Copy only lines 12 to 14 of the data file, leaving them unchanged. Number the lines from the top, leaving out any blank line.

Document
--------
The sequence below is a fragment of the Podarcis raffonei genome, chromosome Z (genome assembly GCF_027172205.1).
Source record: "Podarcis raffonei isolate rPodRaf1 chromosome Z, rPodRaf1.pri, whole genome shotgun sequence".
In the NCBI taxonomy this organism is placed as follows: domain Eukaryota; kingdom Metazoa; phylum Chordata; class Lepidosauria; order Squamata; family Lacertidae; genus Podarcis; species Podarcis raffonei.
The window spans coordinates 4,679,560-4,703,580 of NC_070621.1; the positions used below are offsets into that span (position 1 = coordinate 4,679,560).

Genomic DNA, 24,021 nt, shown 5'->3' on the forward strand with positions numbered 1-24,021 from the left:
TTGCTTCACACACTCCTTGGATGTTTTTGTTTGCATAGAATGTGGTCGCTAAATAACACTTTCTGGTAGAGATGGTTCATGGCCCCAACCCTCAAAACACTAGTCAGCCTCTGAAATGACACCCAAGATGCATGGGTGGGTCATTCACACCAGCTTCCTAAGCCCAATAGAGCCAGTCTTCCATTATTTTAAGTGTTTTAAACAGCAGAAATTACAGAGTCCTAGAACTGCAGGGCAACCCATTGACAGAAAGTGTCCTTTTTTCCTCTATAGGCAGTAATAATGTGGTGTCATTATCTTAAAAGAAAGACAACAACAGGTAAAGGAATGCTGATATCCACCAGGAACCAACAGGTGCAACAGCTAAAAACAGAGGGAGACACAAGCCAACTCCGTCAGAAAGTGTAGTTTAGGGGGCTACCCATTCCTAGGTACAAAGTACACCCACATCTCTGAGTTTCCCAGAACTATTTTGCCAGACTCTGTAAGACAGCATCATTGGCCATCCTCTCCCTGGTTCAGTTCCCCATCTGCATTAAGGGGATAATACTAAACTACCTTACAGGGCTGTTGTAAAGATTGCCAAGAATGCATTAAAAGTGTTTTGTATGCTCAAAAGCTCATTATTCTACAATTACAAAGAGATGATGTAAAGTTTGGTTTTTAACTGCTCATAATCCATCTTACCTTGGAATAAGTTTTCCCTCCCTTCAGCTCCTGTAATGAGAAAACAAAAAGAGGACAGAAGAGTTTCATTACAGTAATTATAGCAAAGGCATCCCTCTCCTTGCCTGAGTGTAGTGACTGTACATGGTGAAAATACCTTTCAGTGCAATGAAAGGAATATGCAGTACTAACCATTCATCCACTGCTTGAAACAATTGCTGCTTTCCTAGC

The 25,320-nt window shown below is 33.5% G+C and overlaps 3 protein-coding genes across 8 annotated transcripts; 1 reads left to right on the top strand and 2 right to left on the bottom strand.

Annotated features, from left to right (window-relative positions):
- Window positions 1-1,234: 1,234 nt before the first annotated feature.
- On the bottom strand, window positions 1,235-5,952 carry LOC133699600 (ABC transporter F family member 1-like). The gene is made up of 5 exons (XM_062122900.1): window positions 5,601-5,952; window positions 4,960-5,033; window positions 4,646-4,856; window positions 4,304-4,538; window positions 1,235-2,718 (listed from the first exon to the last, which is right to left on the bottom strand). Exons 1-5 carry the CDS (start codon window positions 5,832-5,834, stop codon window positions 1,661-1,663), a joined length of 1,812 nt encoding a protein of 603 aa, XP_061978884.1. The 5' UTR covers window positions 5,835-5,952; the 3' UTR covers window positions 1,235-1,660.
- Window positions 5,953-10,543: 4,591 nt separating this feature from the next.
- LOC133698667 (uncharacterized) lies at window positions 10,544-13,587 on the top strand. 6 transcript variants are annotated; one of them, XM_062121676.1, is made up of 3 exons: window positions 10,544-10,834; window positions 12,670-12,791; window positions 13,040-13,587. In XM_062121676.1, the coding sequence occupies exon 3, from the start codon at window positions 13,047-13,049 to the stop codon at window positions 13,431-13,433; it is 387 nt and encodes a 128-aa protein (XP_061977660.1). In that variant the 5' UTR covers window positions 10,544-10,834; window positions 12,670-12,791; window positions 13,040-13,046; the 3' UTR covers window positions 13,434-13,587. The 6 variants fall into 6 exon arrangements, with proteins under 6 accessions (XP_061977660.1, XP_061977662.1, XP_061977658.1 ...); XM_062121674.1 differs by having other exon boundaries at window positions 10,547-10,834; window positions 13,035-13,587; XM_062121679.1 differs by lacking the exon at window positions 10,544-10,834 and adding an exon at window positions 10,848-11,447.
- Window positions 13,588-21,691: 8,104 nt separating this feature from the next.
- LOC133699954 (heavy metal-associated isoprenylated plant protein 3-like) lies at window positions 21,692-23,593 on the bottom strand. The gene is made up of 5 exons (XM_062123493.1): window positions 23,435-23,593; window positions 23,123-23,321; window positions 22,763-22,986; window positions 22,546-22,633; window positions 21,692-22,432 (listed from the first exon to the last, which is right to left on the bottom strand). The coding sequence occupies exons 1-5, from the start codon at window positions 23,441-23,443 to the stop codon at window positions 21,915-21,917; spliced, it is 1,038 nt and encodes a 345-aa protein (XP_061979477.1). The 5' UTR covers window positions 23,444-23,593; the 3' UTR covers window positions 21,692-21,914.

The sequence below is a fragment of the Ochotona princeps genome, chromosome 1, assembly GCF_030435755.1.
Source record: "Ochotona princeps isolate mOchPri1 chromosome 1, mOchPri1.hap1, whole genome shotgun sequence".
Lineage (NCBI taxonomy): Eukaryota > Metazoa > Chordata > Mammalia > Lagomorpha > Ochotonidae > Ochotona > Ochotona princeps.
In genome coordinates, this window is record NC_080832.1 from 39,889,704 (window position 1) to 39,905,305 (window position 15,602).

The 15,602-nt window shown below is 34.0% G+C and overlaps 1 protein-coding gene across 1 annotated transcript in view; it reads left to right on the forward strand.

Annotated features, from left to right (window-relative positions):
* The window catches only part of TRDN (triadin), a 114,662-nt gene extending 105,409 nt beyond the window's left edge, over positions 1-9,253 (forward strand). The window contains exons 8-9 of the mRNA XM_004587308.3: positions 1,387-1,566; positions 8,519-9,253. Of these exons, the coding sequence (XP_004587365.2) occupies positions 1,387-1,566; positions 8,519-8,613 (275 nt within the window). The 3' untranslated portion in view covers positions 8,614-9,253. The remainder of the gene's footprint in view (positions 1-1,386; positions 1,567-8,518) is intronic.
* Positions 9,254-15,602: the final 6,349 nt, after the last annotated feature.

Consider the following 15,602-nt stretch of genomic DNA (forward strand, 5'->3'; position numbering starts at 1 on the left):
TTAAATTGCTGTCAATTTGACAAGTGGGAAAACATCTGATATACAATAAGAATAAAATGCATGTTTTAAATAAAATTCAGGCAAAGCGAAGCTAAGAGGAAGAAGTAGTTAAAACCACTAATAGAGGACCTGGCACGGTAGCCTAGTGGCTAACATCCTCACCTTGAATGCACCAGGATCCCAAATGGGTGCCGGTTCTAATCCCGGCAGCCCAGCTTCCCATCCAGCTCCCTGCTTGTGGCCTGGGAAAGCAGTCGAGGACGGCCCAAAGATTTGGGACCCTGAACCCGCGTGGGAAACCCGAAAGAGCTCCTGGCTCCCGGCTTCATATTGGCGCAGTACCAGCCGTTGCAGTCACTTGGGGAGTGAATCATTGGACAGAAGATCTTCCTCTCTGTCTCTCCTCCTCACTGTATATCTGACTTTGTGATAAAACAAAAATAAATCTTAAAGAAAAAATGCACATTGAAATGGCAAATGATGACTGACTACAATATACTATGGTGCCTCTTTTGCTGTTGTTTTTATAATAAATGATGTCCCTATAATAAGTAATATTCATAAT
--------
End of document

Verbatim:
- LOC133698667 (uncharacterized) lies at window positions 10,544-13,587 on the top strand. 6 transcript variants are annotated; one of them, XM_062121676.1, is made up of 3 exons: window positions 10,544-10,834; window positions 12,670-12,791; window positions 13,040-13,587. In XM_062121676.1, the coding sequence occupies exon 3, from the start codon at window positions 13,047-13,049 to the stop codon at window positions 13,431-13,433; it is 387 nt and encodes a 128-aa protein (XP_061977660.1). In that variant the 5' UTR covers window positions 10,544-10,834; window positions 12,670-12,791; window positions 13,040-13,046; the 3' UTR covers window positions 13,434-13,587. The 6 variants fall into 6 exon arrangements, with proteins under 6 accessions (XP_061977660.1, XP_061977662.1, XP_061977658.1 ...); XM_062121674.1 differs by having other exon boundaries at window positions 10,547-10,834; window positions 13,035-13,587; XM_062121679.1 differs by lacking the exon at window positions 10,544-10,834 and adding an exon at window positions 10,848-11,447.
- Window positions 13,588-21,691: 8,104 nt separating this feature from the next.
- LOC133699954 (heavy metal-associated isoprenylated plant protein 3-like) lies at window positions 21,692-23,593 on the bottom strand. The gene is made up of 5 exons (XM_062123493.1): window positions 23,435-23,593; window positions 23,123-23,321; window positions 22,763-22,986; window positions 22,546-22,633; window positions 21,692-22,432 (listed from the first exon to the last, which is right to left on the bottom strand). The coding sequence occupies exons 1-5, from the start codon at window positions 23,441-23,443 to the stop codon at window positions 21,915-21,917; spliced, it is 1,038 nt and encodes a 345-aa protein (XP_061979477.1). The 5' UTR covers window positions 23,444-23,593; the 3' UTR covers window positions 21,692-21,914.